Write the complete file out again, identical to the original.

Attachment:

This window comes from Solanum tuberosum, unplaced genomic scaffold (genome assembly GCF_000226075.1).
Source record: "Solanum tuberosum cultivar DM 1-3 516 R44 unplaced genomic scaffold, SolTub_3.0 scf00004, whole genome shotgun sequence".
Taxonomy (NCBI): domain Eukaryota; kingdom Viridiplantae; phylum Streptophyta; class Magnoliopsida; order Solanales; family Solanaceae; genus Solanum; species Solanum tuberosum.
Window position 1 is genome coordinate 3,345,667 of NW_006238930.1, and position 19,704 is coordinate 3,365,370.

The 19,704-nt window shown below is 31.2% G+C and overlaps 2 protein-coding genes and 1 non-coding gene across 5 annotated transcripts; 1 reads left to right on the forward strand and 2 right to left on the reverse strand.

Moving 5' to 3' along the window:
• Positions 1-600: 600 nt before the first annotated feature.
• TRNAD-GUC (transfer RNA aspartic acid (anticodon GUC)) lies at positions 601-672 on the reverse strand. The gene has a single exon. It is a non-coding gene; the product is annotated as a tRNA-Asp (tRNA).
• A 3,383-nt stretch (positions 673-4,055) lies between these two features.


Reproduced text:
This window comes from Solanum tuberosum, unplaced genomic scaffold (genome assembly GCF_000226075.1).
Source record: "Solanum tuberosum cultivar DM 1-3 516 R44 unplaced genomic scaffold, SolTub_3.0 scf00004, whole genome shotgun sequence".
Taxonomy (NCBI): domain Eukaryota; kingdom Viridiplantae; phylum Streptophyta; class Magnoliopsida; order Solanales; family Solanaceae; genus Solanum; species Solanum tuberosum.
Window position 1 is genome coordinate 3,345,667 of NW_006238930.1, and position 19,704 is coordinate 3,365,370.

The 19,704-nt window shown below is 31.2% G+C and overlaps 2 protein-coding genes and 1 non-coding gene across 5 annotated transcripts; 1 reads left to right on the forward strand and 2 right to left on the reverse strand.

Moving 5' to 3' along the window:
• Positions 1-600: 600 nt before the first annotated feature.
• TRNAD-GUC (transfer RNA aspartic acid (anticodon GUC)) lies at positions 601-672 on the reverse strand. The gene has a single exon. It is a non-coding gene; the product is annotated as a tRNA-Asp (tRNA).
• A 3,383-nt stretch (positions 673-4,055) lies between these two features.